Acta Physiologica 2009; Volume 197, Supplement 672
The 60th National Congress of the Italian Physiological Society
MITOCHONDRIAL RESPIRATION IN HYPOXIA
Abstract number: S05
1Facolt di Scienze Motorie, Universit degli Studi di Verona; Verona (Italy)
Mitochondria are central to the conversion of energy by oxidising substrates and generating the cell fuel, ATP. In contrast to earlier assumptions, it is now established that permanent or long-term exposure to severe hypoxia decreases the mitochondrial content of muscle fibres. However, less is known about hypoxia-induced adaptations in other tissues (e.g., the heart and lungs). Thus, one of the aims of our research is to investigate changes in mitochondrial respiration in the heart and lungs of rats exposed to long-term hypoxia. While current evidence suggests that ROS may be implicated in the hypoxia-induced adaptation of mitochondria, we also investigated the hypothesis that a decrease in muscle pH during hypoxia may affect mitochondrial signaling pathways.
To investigate the effects of acidosis on cell-signaling pathways that control mitochondrial biogenesis, L6 myotubes were incubated in DMEM at either 5 or 20% CO2 (lower pH), and harvested after 1 or 6 h. The activation of p38 MAPK, AMPK and CAMKII was measured via Western blots performed on total fractions of cell lysates. In a separate study, humans ingested either ammonium chloride (ACID) or calcium carbonate (PLACEBO) the day before having a muscle biopsy from the vastus lateralis muscle. The RNA content of PGC-1a was determined by RT-PCR and normalised to total cDNA content determined by OliGreen. For the final study, 20 male Wistar rats were randomly assigned to either 30 days of hypoxia or 30 days of normoxia. Rats were then sacrificed and mitochondrial respiration was determined in the soleus, extensor digitorum longus, heart (right and left ventricle) and lungs (well adapted and maladapted areas), with pyruvate as a substrate.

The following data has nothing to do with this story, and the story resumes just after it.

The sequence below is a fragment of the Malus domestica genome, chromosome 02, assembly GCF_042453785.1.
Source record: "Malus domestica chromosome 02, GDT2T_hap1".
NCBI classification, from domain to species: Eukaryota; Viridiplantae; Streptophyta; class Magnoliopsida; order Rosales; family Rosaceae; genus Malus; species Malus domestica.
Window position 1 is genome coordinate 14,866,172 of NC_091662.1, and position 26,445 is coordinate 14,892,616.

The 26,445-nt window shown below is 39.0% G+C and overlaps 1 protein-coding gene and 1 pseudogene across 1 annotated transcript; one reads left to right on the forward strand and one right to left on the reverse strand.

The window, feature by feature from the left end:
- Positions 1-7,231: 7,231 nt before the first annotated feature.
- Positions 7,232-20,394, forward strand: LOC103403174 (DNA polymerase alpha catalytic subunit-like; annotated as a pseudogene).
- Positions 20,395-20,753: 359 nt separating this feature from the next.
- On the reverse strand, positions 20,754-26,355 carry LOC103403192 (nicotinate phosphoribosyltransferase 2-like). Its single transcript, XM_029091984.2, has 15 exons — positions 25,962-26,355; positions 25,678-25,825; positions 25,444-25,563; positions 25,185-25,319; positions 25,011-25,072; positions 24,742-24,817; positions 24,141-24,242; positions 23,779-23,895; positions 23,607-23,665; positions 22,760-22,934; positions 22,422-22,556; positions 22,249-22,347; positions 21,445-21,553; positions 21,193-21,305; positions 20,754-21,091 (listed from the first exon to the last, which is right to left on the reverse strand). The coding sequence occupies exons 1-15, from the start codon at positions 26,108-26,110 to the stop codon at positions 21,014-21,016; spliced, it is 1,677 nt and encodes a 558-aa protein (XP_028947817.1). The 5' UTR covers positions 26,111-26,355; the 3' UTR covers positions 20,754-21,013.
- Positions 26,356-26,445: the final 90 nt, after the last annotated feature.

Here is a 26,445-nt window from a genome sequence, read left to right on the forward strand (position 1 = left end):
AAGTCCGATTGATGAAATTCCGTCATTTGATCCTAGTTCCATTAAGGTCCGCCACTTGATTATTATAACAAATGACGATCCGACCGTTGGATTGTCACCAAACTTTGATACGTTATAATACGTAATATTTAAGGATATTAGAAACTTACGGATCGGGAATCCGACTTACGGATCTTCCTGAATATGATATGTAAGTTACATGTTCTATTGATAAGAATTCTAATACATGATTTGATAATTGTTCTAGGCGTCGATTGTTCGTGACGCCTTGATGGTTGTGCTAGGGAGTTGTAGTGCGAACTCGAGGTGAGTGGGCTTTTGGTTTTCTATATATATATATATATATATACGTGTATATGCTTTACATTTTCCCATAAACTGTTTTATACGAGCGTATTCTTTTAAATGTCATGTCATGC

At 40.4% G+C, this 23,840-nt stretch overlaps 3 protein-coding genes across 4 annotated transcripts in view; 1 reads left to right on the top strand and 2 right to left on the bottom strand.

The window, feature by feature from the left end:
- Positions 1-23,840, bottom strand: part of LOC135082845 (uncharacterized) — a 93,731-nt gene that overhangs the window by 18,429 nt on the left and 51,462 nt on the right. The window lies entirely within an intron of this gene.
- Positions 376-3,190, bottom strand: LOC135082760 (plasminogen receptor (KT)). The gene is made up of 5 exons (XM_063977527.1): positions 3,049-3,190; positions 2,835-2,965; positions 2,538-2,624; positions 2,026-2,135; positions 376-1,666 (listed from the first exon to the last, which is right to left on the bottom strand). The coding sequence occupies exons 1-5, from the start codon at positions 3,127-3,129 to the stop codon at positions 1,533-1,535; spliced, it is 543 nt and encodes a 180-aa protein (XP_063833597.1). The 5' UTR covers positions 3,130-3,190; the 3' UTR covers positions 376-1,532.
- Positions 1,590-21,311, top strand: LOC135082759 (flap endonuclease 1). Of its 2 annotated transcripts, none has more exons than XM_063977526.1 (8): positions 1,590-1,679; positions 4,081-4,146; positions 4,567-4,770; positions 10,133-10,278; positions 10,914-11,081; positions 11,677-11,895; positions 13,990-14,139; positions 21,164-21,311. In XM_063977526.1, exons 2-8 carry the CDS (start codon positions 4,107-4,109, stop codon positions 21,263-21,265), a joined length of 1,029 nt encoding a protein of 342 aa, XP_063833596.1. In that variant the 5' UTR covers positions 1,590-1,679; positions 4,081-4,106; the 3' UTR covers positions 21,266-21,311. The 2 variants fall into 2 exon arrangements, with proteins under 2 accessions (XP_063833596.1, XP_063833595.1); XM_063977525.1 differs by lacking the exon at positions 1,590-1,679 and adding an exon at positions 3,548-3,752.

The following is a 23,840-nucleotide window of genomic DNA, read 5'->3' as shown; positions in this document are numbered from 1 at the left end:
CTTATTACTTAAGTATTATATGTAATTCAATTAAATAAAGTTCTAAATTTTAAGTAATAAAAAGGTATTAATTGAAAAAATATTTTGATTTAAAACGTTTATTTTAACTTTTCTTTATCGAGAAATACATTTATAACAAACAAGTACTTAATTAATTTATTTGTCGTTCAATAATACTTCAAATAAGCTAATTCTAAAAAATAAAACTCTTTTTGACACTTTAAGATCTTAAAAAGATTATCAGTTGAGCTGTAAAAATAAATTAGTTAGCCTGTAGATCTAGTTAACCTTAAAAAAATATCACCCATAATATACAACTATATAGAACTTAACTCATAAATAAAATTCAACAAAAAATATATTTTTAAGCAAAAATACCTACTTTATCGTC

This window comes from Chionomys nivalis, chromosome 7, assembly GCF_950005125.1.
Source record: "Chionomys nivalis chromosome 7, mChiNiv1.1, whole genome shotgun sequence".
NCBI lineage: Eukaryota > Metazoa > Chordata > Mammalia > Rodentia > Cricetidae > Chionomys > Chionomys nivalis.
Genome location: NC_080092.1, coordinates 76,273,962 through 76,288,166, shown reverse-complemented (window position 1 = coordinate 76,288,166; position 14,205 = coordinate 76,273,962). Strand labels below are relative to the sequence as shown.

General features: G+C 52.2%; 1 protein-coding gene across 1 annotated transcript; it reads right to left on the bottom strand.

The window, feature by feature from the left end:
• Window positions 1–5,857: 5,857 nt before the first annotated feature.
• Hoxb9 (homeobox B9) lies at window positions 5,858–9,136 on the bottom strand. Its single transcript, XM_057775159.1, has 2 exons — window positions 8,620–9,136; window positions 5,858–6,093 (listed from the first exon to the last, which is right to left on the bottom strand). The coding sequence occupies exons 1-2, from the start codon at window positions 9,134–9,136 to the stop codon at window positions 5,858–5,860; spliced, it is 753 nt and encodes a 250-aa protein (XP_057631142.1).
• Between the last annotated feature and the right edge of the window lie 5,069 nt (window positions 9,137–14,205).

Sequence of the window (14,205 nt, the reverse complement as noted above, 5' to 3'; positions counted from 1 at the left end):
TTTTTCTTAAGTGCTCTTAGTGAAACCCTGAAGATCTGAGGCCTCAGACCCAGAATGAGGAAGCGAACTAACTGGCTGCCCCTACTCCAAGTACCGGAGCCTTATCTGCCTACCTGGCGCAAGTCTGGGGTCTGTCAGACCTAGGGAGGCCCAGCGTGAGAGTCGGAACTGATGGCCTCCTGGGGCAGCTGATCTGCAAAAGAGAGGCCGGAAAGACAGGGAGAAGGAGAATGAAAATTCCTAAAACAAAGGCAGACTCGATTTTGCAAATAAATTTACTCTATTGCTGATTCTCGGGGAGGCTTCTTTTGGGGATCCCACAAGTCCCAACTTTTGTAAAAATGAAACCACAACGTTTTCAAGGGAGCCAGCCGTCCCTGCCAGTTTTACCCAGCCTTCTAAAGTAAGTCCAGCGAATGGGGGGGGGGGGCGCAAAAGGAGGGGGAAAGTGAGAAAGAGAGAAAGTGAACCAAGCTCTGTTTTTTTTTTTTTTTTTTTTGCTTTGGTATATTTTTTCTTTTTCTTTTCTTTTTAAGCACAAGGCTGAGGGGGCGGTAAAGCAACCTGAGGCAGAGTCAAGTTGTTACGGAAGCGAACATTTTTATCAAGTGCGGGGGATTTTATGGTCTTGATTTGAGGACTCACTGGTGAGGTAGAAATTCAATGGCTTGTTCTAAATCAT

Results show that acidosis increased the phosphorylation of CaMK II, p38 MAPK and AMPK after 1 h of exposure. In the human study, acidosis resulted in elevated PGC-1 a mRNA at rest compared to the placebo condition (p<0.05). The effects of 30 days of hypoxia on mitochondrial respiration in rat skeletal muscle, heart and lungs are currently being analysed.
These results suggest that H+ accumulation does indeed affect cell signaling pathways involved in mitochondrial biogenesis. Furthermore, these results suggest that intramuscular acidosis may provide an additional mechanism that contributes to mitochondrial adaptations following long term hypoxia. This has important implications for populations who experience a chronic decrease in muscle pH (e.g., COPD and renal-disease patients).
To cite this abstract, please use the following information:
Acta Physiologica 2009; Volume 197, Supplement 672 :S05